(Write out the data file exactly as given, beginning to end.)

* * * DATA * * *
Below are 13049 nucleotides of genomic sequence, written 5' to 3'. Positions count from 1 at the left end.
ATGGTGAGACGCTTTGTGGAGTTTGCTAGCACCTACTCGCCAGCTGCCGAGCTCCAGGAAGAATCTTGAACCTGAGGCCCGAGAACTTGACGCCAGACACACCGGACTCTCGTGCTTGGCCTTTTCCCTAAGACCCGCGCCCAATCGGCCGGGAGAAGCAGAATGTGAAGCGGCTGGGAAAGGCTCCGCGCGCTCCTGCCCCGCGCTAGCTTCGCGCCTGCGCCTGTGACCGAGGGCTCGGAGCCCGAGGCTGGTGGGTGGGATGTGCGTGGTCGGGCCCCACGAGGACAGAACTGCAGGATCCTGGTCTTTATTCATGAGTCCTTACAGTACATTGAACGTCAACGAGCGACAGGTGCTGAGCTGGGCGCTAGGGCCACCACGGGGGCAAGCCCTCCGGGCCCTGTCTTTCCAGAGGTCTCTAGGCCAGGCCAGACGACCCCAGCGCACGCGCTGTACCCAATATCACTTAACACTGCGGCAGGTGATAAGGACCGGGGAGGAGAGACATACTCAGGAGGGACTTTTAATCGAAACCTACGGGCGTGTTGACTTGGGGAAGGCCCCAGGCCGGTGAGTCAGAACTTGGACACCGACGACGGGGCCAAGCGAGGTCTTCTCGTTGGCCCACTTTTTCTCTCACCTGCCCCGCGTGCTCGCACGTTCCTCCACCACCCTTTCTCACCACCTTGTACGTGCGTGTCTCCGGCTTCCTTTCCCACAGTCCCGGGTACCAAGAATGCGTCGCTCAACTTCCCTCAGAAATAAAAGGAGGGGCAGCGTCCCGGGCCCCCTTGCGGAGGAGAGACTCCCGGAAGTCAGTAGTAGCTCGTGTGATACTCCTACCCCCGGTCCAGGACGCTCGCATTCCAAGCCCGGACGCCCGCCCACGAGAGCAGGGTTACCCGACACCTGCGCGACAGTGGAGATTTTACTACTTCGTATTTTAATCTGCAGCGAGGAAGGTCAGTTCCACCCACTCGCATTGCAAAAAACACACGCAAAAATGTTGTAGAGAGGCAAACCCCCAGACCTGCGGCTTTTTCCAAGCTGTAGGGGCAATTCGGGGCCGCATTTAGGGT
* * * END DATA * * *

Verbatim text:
Below are 13049 nucleotides of genomic sequence, written 5' to 3'. Positions count from 1 at the left end.
ATGGTGAGACGCTTTGTGGAGTTTGCTAGCACCTACTCGCCAGCTGCCGAGCTCCAGGAAGAATCTTGAACCTGAGGCCCGAGAACTTGACGCCAGACACACCGGACTCTCGTGCTTGGCCTTTTCCCTAAGACCCGCGCCCAATCGGCCGGGAGAAGCAGAATGTGAAGCGGCTGGGAAAGGCTCCGCGCGCTCCTGCCCCGCGCTAGCTTCGCGCCTGCGCCTGTGACCGAGGGCTCGGAGCCCGAGGCTGGTGGGTGGGATGTGCGTGGTCGGGCCCCACGAGGACAGAACTGCAGGATCCTGGTCTTTATTCATGAGTCCTTACAGTACATTGAACGTCAACGAGCGACAGGTGCTGAGCTGGGCGCTAGGGCCACCACGGGGGCAAGCCCTCCGGGCCCTGTCTTTCCAGAGGTCTCTAGGCCAGGCCAGACGACCCCAGCGCACGCGCTGTACCCAATATCACTTAACACTGCGGCAGGTGATAAGGACCGGGGAGGAGAGACATACTCAGGAGGGACTTTTAATCGAAACCTACGGGCGTGTTGACTTGGGGAAGGCCCCAGGCCGGTGAGTCAGAACTTGGACACCGACGACGGGGCCAAGCGAGGTCTTCTCGTTGGCCCACTTTTTCTCTCACCTGCCCCGCGTGCTCGCACGTTCCTCCACCACCCTTTCTCACCACCTTGTACGTGCGTGTCTCCGGCTTCCTTTCCCACAGTCCCGGGTACCAAGAATGCGTCGCTCAACTTCCCTCAGAAATAAAAGGAGGGGCAGCGTCCCGGGCCCCCTTGCGGAGGAGAGACTCCCGGAAGTCAGTAGTAGCTCGTGTGATACTCCTACCCCCGGTCCAGGACGCTCGCATTCCAAGCCCGGACGCCCGCCCACGAGAGCAGGGTTACCCGACACCTGCGCGACAGTGGAGATTTTACTACTTCGTATTTTAATCTGCAGCGAGGAAGGTCAGTTCCACCCACTCGCATTGCAAAAAACACACGCAAAAATGTTGTAGAGAGGCAAACCCCCAGACCTGCGGCTTTTTCCAAGCTGTAGGGGCAATTCGGGGCCGCATTTAGGGT